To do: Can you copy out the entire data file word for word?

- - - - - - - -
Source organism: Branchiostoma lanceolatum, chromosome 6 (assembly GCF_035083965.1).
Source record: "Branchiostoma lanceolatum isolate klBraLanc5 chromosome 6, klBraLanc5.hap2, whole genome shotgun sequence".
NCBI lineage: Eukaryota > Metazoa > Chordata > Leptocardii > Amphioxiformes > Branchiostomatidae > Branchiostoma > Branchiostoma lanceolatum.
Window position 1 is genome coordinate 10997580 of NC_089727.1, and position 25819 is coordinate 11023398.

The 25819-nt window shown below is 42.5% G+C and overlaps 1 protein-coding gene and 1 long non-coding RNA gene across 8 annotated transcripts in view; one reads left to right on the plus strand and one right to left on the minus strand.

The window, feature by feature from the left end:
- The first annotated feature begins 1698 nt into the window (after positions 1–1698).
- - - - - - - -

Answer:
Source organism: Branchiostoma lanceolatum, chromosome 6 (assembly GCF_035083965.1).
Source record: "Branchiostoma lanceolatum isolate klBraLanc5 chromosome 6, klBraLanc5.hap2, whole genome shotgun sequence".
NCBI lineage: Eukaryota > Metazoa > Chordata > Leptocardii > Amphioxiformes > Branchiostomatidae > Branchiostoma > Branchiostoma lanceolatum.
Window position 1 is genome coordinate 10997580 of NC_089727.1, and position 25819 is coordinate 11023398.

The 25819-nt window shown below is 42.5% G+C and overlaps 1 protein-coding gene and 1 long non-coding RNA gene across 8 annotated transcripts in view; one reads left to right on the plus strand and one right to left on the minus strand.

The window, feature by feature from the left end:
- The first annotated feature begins 1698 nt into the window (after positions 1–1698).